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The Old Man and the Rose

Author’s note:  Each year during the Christmas season, tens of thousands of elderly people are left alone.  Please take the time to send a card, make a phone call or stop by and visit with someone who would otherwise be alone during the holidays.  I wrote this short story during the holiday season in 1987, after witnessing a similar scene.


A soft breeze made the falling snow swirl against the slightly bent, ancient body.  He brushed a flake off his cheek and spoke tenderly.

“It’s snowin’ again.  They’re callin’ fer another three inches by tomorrow mornin’.  Shore does make things look a lot prettier than they really is.”

The old man drew a handkerchief from his pocket, blew his nose on it and carefully replaced it.  He pulled his coat closer around his neck and watched the snow fall.  It was coming down ever so softly, so smoothly.  The old man spoke again.

“Bought a new jack-knife fer Tommy an’ a new fryin’ pan fer Mary.  Got the little ones each one o’ them cube things you twist up an’ then try an’ git all the colors back on each side.  ‘Member them?  Rubbish cubes I think they calls ‘em.  Little Joey’ll probably have it all figur’d out in a couple secon’s, seein’ as he’s as smart as he is.  Should keep the others pretty busy though.  I told Tommy not to git me nothin’, but I think he an’ Mary is up to somethin’.”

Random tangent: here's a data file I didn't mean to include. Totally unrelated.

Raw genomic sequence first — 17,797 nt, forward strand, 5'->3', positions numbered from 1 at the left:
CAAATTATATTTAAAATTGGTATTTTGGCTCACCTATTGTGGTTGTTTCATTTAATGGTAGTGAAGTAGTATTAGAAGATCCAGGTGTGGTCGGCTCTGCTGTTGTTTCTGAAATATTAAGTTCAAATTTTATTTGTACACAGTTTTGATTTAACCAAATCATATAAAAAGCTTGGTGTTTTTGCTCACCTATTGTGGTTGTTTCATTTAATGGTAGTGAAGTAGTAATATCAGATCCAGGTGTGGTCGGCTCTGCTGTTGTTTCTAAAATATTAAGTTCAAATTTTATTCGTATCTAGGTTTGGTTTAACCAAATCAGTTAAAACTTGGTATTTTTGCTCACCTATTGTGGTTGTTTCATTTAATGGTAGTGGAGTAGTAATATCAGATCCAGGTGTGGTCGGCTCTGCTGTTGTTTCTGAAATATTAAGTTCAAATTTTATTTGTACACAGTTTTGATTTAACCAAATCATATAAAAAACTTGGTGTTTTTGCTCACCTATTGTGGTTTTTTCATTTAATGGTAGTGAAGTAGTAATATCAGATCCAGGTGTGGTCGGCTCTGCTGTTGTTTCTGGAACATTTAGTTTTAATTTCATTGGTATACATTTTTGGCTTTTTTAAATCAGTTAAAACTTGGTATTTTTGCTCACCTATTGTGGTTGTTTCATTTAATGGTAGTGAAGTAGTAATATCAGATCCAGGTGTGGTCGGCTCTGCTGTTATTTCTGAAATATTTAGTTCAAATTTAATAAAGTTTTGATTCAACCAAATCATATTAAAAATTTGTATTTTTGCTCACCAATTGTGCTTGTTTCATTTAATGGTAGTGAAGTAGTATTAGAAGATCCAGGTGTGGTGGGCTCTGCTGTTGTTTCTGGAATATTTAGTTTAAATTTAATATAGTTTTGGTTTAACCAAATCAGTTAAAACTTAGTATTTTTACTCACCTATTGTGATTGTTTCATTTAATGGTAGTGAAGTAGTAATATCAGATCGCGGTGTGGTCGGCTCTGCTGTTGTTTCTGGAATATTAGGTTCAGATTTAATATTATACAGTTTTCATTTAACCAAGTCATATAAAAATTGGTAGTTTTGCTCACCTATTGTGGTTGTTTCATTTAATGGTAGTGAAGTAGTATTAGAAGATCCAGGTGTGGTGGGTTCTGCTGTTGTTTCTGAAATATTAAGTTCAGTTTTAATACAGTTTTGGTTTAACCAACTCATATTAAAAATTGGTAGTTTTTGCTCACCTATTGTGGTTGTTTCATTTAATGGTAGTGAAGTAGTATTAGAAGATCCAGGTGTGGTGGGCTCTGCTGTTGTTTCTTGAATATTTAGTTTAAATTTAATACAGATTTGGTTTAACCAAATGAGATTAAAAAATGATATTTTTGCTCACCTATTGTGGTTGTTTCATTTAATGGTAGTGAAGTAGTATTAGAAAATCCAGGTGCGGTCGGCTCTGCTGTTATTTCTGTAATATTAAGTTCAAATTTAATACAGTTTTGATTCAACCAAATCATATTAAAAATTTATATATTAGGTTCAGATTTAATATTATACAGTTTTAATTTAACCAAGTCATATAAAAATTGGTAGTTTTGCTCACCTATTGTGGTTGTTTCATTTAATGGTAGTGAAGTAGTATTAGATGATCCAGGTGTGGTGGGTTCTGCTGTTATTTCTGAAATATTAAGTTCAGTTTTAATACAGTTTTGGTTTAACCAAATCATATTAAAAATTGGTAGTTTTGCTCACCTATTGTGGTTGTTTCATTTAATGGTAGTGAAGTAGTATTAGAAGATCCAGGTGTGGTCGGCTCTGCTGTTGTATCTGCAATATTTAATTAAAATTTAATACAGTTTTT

The old man stopped for a moment to look at the snow covered trees, and then he spoke.

“The tree’s real pretty this year.  Got some of the ol’ decorations out an’ put on it.  ‘Member the little stuffed sheep you got that one Thanksgivin’?  I put it right out in front where ever’body can see it.  Tommy thinks it looks real nice an’ so does all the neighbors.

“Ol’ Harley’s dog Rusty finally died last week.  Been sick with some disease of some kind or ‘nother.  Harley went to feed him last Tuesday an’ he had passed in the night.  We buried him in the orchard under the big apple tree that little Joey likes.”

The old man pulled his scarf tighter and watched the snow for a few minutes.  The wind had picked up and was starting to drive the snow into every nook, cranny, crack and hollow it could find.  It was drifting against tree trunks and rocks.  And it drifted against the old man’s legs.

“Snowin’ real good now.  Looks like they was right ’bout them three inches after all.”

He glanced at the sky, full of heavy gray clouds and white swirling snowflakes and then fished a tarnished silver watch out of his pocket and checked the time.

“It’s gitting’ late an’ I best be goin’.  Promised Tommy I’d stop in fer supper tonight with him an’ Mary an’ the kids.”

The old man placed a rose on the snow.  The harsh red petals blazed against the soft white snow on which it lay.  He reached out with a gloved hand and brushed the snow off the gravestone.

“Merry Christmas,” he whispered.

© Copyright 1987 – 2017, L.D. Pierce, Piercehaven LLC/Ahead of the Curve.  All Rights Reserved

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